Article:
Tesla and the Model 3

At the beginning of the summer, 30 BERC members had the pleasure of touring the Tesla factory in Fremont. Due to a strict non-disclosure agreement, I cannot include specifics about what we saw. Suffice it to say, Tesla is doing very impressively as an electric car manufacturer.

If you follow Tesla to any capacity, you have undoubtedly heard of the “master plan” – a plan for Tesla’s successful wide-scale adoption laid out by Elon Musk over 10 years ago. If you know about this plan, then you also know why this moment in Tesla history is the most critical of the past decade. Everything to this point has been done to pave the way for the Model 3.

Specifically, the “master plan” was put forth by Elon Musk as a way to overcome the insurmountable barrier to entry for a startup electric car company. There essentially hasn’t been a new successful car start-up in the last 90 years (Chrysler in 1925), and so there is no precedent for how to enter the market.

Musk’s plan is threefold:

  1. Build up the identity of Tesla’s brand with a crazy expensive, awesome, all-electric sports car.
  2. Scale up production and introduce a more reasonably priced option for the upper-middle class.
  3. Massively scale up production with a revolutionary option that can provide reasonable range and performance at an extremely reasonable cost (~$35,000).

To borrow a cartoon graphic from a WaitButWhy blog post on this topic, the plan is schematically shown in the figure below. Step 1 was clearly the part played by the Tesla Roadster, which was a low-volume, high-priced option appealing to a very small portion of the car market. As stated in the Model 3 release, Musk points out that Part 1 was necessary because new technology requires multiple iterations and economies of scale before making great and affordable products. In Musk’s words, “before the Roadster, people thought electric cars would be slow and ugly.” The transition here was clearly about reformulating how we think about electric cars, and they certainly got the industry’s attention. According to Musk’s pitch during the Model 3 release, Bob Lux (former vice President of GM) credits the Roadster as the motivation for starting the Chevy Volt program, which subsequently led to the Nissan Leaf program – the world’s all-time best-selling electric car as of the end of last year.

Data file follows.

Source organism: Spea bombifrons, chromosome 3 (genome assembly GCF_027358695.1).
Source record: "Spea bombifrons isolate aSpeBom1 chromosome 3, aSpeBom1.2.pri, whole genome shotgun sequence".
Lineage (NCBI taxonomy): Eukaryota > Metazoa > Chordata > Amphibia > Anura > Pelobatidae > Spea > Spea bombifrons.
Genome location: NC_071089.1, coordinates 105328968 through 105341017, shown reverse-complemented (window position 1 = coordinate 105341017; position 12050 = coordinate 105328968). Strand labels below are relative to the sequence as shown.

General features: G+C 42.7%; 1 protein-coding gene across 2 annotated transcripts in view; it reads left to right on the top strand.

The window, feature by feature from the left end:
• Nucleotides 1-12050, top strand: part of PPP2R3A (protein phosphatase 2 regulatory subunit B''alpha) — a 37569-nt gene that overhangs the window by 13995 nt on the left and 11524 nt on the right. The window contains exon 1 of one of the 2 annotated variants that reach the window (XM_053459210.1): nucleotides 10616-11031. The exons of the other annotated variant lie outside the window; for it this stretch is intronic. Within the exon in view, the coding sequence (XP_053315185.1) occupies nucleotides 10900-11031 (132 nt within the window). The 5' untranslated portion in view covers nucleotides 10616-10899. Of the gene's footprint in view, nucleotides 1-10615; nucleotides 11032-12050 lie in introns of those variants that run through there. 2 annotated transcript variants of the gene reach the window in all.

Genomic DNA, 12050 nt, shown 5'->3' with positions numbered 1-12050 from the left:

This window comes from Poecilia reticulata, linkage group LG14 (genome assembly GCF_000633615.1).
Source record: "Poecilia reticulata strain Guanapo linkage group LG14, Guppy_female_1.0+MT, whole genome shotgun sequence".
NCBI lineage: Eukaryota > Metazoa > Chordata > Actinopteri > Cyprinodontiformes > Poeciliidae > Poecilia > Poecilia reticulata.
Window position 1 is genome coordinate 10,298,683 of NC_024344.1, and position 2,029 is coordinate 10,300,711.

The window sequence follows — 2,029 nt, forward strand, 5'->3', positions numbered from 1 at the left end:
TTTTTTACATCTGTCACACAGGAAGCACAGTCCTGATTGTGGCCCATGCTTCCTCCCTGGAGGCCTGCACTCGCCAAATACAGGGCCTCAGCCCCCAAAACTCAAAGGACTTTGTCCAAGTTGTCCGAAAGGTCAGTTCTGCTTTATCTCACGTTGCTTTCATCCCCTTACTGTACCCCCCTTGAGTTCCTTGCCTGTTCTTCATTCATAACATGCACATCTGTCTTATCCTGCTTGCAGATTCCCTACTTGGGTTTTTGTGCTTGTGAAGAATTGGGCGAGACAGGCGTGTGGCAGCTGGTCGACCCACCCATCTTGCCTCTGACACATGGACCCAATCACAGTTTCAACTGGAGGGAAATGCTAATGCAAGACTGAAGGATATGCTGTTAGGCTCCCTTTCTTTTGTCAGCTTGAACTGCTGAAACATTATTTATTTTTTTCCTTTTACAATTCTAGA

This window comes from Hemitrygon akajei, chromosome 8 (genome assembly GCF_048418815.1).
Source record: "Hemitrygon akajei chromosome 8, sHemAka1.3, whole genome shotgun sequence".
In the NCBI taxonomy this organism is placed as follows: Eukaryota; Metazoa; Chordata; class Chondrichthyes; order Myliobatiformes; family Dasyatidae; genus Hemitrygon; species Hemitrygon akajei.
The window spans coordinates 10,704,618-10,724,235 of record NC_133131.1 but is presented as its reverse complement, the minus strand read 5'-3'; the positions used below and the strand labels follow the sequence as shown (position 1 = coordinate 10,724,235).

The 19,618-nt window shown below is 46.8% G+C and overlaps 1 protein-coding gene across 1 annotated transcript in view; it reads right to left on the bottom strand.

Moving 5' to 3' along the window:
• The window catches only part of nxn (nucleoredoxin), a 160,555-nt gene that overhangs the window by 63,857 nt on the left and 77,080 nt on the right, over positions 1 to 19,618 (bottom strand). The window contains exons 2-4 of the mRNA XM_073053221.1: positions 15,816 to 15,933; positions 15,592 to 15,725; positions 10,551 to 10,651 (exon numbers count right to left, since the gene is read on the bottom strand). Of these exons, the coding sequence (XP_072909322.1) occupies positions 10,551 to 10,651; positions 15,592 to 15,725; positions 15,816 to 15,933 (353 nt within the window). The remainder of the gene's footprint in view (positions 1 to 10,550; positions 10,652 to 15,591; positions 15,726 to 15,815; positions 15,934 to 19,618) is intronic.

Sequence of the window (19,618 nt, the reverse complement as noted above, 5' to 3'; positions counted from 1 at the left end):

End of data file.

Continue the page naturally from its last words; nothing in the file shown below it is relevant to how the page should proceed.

The answers to Step 2 of the master plan (mid-volume, mid-high price) were the Model S (a four-door sedan) and the Model X (an SUV with falcon wing doors).  Allowing for two options at this step diversifies the way in which they can provide for the middle-to-high range of options. While these cars have had their fair share of problems, the Model S and Model X demonstrated Tesla’s early ability to scale up its business and justify economies of scale. By the end of 2016, the Tesla Model S was the second all-time most sold electric car in the world.

So here we are now. The entire plan of Tesla has been to get to this point – the Model 3. It is likely that the successes/failures over the next two years will be looked back on for years to come. The specs on the Model 3 are now available:

  • 0-60 in less than 6 seconds
  • 220 miles per charge minimum
  • Autopilot hardware (don’t need to purchase hardware, software is downloadable in the future);
  • Fits 5 people comfortably
  • On-board charger can adapt to any country’s voltage and includes supercharging capacity (without any upgrades.)
  • You can fit a 7-foot-long surfboard inside

By the end of the Model 3 announcement ceremony in March 2017, a total of 115,000 pre-orders had been placed for the Model 3 (placed in just 24 hours). People are now paying close attention to how things play out between now and the end of 2018 (when many of the Model 3’s are scheduled to be delivered).

One problem with people getting so excited about this, in my opinion, is that it really is the overall trajectory that is going to be the story – not the week-to-week production updates that are routinely reported in the news. I understand that routine media updates are common in a situation this exciting, but factory problems reported on a weekly basis seem overkill for the average consumer.

As a graduate student on a graduate student stipend in a city with reasonable public transportation, I am not looking to buy a car this year.  As an advocate for clean and responsible energy usage, I am excited to purchase an electric car at some point in the future.  Given the dire need to transform our transportation system, we need companies like Tesla to break through the legacy car sales market and bring us into the 21st century. We owe it to Tesla to be patient with factory setbacks. Tesla is uniquely positioned to bring us into a large scale electrified transportation system, which we can all benefit from.